PALLET PERFECT — A lovely vegetable and herb garden was the showpiece at a student exhibit at Plantasia in March. This raised bed was created using pallets. Soil and mulch hid the pallets. The students brushed a little of the mulch away so we could see the pallet underneath. Bricks help hold the dirt in place. Photo by Connie Oswald Stofko.
SPRINGVILLE — A lot of us have clay in our soil and if we want to start a new garden bed, there’s going to be a lot of work involved. You’ll have to churn in a lot of compost, to break up the clay.
If you have an area where the soil is compacted, you face the same prospect. And if the soil is full of stones, you can spend a lot of time trying to pick them out by hand or sifting them out.
Here’s a simple and easy solution: Create a raised bed using pallets.
I got this idea talking to a couple of the students who were involved with an exhibit at Plantasia in March at The Fairgrounds Event Center and Expo Hall in Hamburg. The exhibit was a collaboration between the horticulture programs at Niagara County Community College in Sanborn and McKinley High School in Buffalo.
The students had created a garden with a Mexican theme and planted it with vegetables and herbs that you could use to make salsa. If you saw the garden, you probably didn’t know the basis for it was pallets.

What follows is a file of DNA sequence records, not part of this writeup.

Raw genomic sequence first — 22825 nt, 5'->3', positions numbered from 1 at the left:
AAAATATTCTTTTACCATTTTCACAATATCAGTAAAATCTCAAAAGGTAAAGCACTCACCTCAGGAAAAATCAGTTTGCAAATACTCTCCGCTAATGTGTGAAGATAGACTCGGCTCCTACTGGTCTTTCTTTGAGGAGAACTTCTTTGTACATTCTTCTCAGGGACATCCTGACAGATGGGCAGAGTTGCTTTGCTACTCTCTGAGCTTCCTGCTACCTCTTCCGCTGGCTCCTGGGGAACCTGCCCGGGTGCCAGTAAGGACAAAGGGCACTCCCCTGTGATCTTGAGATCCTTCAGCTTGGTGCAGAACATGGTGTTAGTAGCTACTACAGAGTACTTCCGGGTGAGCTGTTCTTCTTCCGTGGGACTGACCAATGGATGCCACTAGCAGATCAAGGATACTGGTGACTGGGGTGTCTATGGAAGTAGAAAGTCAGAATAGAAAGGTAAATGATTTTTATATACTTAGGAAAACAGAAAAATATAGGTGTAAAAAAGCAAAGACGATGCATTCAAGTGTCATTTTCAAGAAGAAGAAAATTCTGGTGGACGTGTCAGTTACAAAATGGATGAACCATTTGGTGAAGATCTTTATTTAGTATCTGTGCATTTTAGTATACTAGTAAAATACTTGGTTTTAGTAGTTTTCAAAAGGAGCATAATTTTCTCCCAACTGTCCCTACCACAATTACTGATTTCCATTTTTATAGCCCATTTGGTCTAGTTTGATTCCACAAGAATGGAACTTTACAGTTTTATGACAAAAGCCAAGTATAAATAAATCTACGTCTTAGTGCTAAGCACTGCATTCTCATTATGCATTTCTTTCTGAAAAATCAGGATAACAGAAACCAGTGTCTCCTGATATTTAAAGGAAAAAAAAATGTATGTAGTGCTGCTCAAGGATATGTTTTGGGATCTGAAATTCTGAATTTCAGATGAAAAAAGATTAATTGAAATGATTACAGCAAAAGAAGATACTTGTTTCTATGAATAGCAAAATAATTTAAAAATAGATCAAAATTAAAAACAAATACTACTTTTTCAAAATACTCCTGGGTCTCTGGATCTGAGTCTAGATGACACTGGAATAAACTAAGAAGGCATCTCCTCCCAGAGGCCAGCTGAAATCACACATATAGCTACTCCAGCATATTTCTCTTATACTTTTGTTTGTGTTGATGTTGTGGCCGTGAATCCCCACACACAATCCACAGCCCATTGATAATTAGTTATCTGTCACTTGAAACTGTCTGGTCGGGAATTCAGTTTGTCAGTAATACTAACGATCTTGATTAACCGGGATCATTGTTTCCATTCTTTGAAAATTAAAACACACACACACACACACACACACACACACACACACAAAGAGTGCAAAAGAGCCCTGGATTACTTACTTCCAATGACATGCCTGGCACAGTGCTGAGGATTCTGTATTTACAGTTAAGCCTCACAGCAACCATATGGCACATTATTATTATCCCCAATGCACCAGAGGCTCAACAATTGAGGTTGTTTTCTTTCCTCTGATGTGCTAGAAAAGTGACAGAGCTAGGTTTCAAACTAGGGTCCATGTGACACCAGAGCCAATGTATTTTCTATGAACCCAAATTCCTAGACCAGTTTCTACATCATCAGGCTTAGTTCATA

I talked with Andrew Markus and Ilya Demyanenko, horticulture majors at Niagara County Community College. They said the first step for this project is to kill the grass in the area where you want your garden bed. Do that by laying down cardboard or a black tarp. They don’t recommend using herbicide.
Next, get some pallets. Pallets are used to ship merchandise, then they’re discarded. You can get pallets for free at any shopping center. Just go behind the stores, where the garbage bins are, and you’ll see pallets. Tip: You can fit three pallets in a Ford Fusion at one time.
Pallets are treated to kill insects, in order to prevent the spread of invasive species. You want to choose pallets that are heat-treated rather than treated with chemicals, especially when you are using pallets to grow food.
Pallets that are heat-treated will be marked HT – Use those. Pallets that are treated with the chemical methyl bromide will be marked MB – Don’t use those. If the pallet isn’t marked at all, be on the safe side and don’t use it.
Once you have your pallets, set them on top of the area where you killed the grass. Fill the pallets with good soil and compost. You can line the edges with bricks or you could wrap the edges of the pallet with burlap, to keep the soil from spilling out.
Pile more soil and mulch on top of the pallet. The bed will be attractive and no one will even see the pallets.
Plant your vegetables or other plants in between the planks. They’ll come out in nice, straight rows.
“Container gardens and raised beds are a big thing now,” Markus said. “A lot of people want to get fresh produce.”
He said that his sister had an old bookcase that was too wobbly, so she laid it down and it became a container garden.
You may find container gardening easier than digging a new garden bed. Get a couple pallets and try it out.
Connie Oswald Stofko is publisher of Buffalo-NiagaraGardening.com
, the online gardening magazine for Western New York. Email Connie@BuffaloNiagaraGardening.com.